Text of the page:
“The Notebook” – “I Will Come Back to You”

The Notebook


Title: “The Notebook”

Release Date: 2004

Director: Nick Cassavetes

Cast: Ryan Gosling, Rachel McAdams, James Garner, Gena Rowlands, Sam Shepard, James Marsden




“The Notebook” is a delightful love story with captivating roles for Ryan Gosling and Rachel McAdams, which captures the viewer with the truth of emotions. Together with the characters, we travel the long journey from the first moments of romantic infatuation to a mature bond that lasts despite all odds. If we look for a recipe for a good relationship in the story of Allie and Noah, it seems that it is already betrayed by the title of the film. Nick Cassavetes’ screen adaptation of Nicholas Sparks’ novel shows, namely, that love, in order to last, needs memory – of beginnings, of erotic raptures, but also of hardships overcome. Love is a constant ritual of reminding how much we mean to each other.

“The Notebook” – the story of Allie and Noah

“The Notebook”, directed by Nick Cassavetes, depicts the love story of Noah and Allie, whose origins date back to the 1940s, when one memorable summer they met in a small town in North Carolina. He was a poor boy at the time, who managed to impress with his unconventional lifestyle, dreams and sensitivity to poetry. She, unkempt and beautiful, came from a wealthy household of parents pinning great hopes on the girl’s future. The relationship between Allie and Noah, although extremely romantic and saturated with strong feelings, was objectively doomed to failure. This is because the girl’s parents could not accept a possible misalliance. Nevertheless, great love found a way to overcome all odds and led to the reunion of a pair of lovers separated for many years. But was it too late?

This story is read daily by an elderly man to an Alzheimer’s patient in a care center for people with dementia. The woman can’t wait for the end of the romantic tale, stimulating her memory and providing many emotions. Eventually, the old lady recognizes in the fate of Allie and Noah her own history, which she wrote down with her own hands for her beloved husband.

The Notebook movie review

The movie “The Notebook” – a great script and wonderful acting performances

The script of “The Notebook” was based on Nicholas Sparks’ 1996 bestselling novel of the same title. Interestingly, the writer was inspired by the story of his wife’s grandparents, who were happily married for more than 60 years. Nick Cassavetes’ film adaptation is extremely successful, helped not only by the story’s plotline adapted for the film by John Sardi and Jeremy Leven, but also by outstanding acting performances. Ryan Gosling in the role of Noah showcased his talent in its full glory, and although he was already well-known for “The Believer”, “The Notebook” proved to be a milestone in his filmography.

Later nominated twice for Academy Awards (for “Half Nelson” and “La la land”), Gosling was able here to brilliantly portray the fiery elation of a young man experiencing great love, but also the bitterness of defeat and the gnawing depression after the loss of his beloved. Equally magnificent was Rachel McAdams as a slightly spoiled spinster from a wealthy home, who underneath the flawless candy image of the always carefully styled and made-up fluttery girl hides great sensitivity and willingness to sacrifice.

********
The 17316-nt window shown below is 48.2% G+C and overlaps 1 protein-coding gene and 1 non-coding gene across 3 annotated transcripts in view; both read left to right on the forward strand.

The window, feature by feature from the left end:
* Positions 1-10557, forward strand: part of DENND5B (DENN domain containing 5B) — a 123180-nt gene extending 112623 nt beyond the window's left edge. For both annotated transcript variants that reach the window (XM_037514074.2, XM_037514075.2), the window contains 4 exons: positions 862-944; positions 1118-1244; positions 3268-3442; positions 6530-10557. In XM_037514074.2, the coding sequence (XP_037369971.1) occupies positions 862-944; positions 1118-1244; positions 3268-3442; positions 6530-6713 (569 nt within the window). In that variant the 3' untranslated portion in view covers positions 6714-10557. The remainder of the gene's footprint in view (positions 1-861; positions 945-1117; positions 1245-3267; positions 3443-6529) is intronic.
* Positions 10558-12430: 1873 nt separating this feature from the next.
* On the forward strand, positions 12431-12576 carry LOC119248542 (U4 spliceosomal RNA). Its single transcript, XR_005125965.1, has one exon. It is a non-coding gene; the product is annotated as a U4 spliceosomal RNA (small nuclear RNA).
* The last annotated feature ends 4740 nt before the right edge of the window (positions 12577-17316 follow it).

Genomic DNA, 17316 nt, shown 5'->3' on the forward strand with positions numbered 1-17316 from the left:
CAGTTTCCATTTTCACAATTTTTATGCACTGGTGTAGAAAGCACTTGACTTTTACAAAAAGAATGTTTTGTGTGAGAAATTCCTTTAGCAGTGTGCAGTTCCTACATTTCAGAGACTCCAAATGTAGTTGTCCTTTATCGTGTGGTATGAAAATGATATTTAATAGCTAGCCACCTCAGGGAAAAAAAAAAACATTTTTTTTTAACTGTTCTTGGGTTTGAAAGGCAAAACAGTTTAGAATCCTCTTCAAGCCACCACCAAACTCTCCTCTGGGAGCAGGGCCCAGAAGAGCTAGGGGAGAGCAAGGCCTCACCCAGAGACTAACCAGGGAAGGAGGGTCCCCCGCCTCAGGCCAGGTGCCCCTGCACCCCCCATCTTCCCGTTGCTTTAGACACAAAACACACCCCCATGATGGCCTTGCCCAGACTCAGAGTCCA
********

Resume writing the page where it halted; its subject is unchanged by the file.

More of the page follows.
The two actors form a phenomenal duo on the screen, which does not seem for a moment to be hypocritical or oversweet. It is this ability, rare in romantic cinema, to keep the balance between the truth of the story and its nostalgic or pathetic dimension that determines the great success of “The Notebook”. We believe the on-screen characters and are moved by their fates, because there is nothing in them that we could not experience ourselves, including such difficult matters as coping with old age and illness.

The Notebook film analysis

“The Notebook” – love as storytelling and reminiscing

The movie “The Notebook”, although based on narrative strategies traditional in romantic cinema, at the same time captivates with its freshness and simplicity. For true love is simple, as Father Jan Twardowski, polish poet wrote: “it is or it is not.” In Cassavetes’ film it definitely is – the scenes when the characters meet years later in the house that Noah renovated especially for Allie are among the unmistakable ones. A boat cruise on the lake amidst white swans, eternal cultural symbols of love, captivates with beauty and romance. The storm and downpour, meanwhile, harmonize with the eruption of erotic desire between the lovers.

The image of affection is built in the film by analogy with the prose memoir. Like the novel, love develops over time and creates a story. In turn, its most important element is the cultivation of shared memory. It is she who makes the love experience something unique and intimate. The foundation of several decades of shared years turns out to be a beautiful ceremony of constantly telling each other stories of affection and recalling what brought two people together long ago. Recalling experiences from years ago is like a refrain between successive stanzas of a song. It provides a foolproof recipe for a successful relationship, according to the motto Allie put in “The Notebook”: “Noah, my love. Read this to me, and I will always come back to you.”